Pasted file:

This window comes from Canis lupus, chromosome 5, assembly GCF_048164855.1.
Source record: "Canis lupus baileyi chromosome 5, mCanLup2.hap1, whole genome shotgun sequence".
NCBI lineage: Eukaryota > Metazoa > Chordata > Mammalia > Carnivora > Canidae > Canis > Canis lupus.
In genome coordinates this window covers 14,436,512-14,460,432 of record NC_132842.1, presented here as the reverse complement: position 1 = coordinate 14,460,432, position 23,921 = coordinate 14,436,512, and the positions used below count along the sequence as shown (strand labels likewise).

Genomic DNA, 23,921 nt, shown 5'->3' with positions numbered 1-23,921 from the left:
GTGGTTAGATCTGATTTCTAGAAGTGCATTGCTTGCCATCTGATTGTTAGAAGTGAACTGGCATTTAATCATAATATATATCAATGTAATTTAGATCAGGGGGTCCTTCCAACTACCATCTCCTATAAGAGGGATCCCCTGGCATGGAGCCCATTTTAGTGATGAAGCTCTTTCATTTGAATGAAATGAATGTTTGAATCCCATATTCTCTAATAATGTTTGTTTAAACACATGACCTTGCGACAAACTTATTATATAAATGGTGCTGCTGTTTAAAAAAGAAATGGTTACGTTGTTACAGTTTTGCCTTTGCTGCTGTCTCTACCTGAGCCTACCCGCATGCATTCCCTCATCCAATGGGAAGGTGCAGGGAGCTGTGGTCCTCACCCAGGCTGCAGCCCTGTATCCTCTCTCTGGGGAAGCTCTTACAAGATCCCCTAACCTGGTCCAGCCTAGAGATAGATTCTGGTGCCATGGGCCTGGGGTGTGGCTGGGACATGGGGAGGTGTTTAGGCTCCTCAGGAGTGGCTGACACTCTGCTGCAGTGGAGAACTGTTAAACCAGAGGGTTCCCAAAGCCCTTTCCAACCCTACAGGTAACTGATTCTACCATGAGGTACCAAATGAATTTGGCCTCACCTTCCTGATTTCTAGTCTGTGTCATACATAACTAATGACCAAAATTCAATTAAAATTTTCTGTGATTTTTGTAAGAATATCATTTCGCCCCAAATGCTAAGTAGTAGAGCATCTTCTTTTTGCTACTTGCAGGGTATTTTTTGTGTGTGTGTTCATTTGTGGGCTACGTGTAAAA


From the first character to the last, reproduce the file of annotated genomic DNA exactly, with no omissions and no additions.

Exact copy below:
This window comes from Canis lupus, chromosome 5, assembly GCF_048164855.1.
Source record: "Canis lupus baileyi chromosome 5, mCanLup2.hap1, whole genome shotgun sequence".
NCBI lineage: Eukaryota > Metazoa > Chordata > Mammalia > Carnivora > Canidae > Canis > Canis lupus.
In genome coordinates this window covers 14,436,512-14,460,432 of record NC_132842.1, presented here as the reverse complement: position 1 = coordinate 14,460,432, position 23,921 = coordinate 14,436,512, and the positions used below count along the sequence as shown (strand labels likewise).

Genomic DNA, 23,921 nt, shown 5'->3' with positions numbered 1-23,921 from the left:
GTGGTTAGATCTGATTTCTAGAAGTGCATTGCTTGCCATCTGATTGTTAGAAGTGAACTGGCATTTAATCATAATATATATCAATGTAATTTAGATCAGGGGGTCCTTCCAACTACCATCTCCTATAAGAGGGATCCCCTGGCATGGAGCCCATTTTAGTGATGAAGCTCTTTCATTTGAATGAAATGAATGTTTGAATCCCATATTCTCTAATAATGTTTGTTTAAACACATGACCTTGCGACAAACTTATTATATAAATGGTGCTGCTGTTTAAAAAAGAAATGGTTACGTTGTTACAGTTTTGCCTTTGCTGCTGTCTCTACCTGAGCCTACCCGCATGCATTCCCTCATCCAATGGGAAGGTGCAGGGAGCTGTGGTCCTCACCCAGGCTGCAGCCCTGTATCCTCTCTCTGGGGAAGCTCTTACAAGATCCCCTAACCTGGTCCAGCCTAGAGATAGATTCTGGTGCCATGGGCCTGGGGTGTGGCTGGGACATGGGGAGGTGTTTAGGCTCCTCAGGAGTGGCTGACACTCTGCTGCAGTGGAGAACTGTTAAACCAGAGGGTTCCCAAAGCCCTTTCCAACCCTACAGGTAACTGATTCTACCATGAGGTACCAAATGAATTTGGCCTCACCTTCCTGATTTCTAGTCTGTGTCATACATAACTAATGACCAAAATTCAATTAAAATTTTCTGTGATTTTTGTAAGAATATCATTTCGCCCCAAATGCTAAGTAGTAGAGCATCTTCTTTTTGCTACTTGCAGGGTATTTTTTGTGTGTGTGTTCATTTGTGGGCTACGTGTAAAA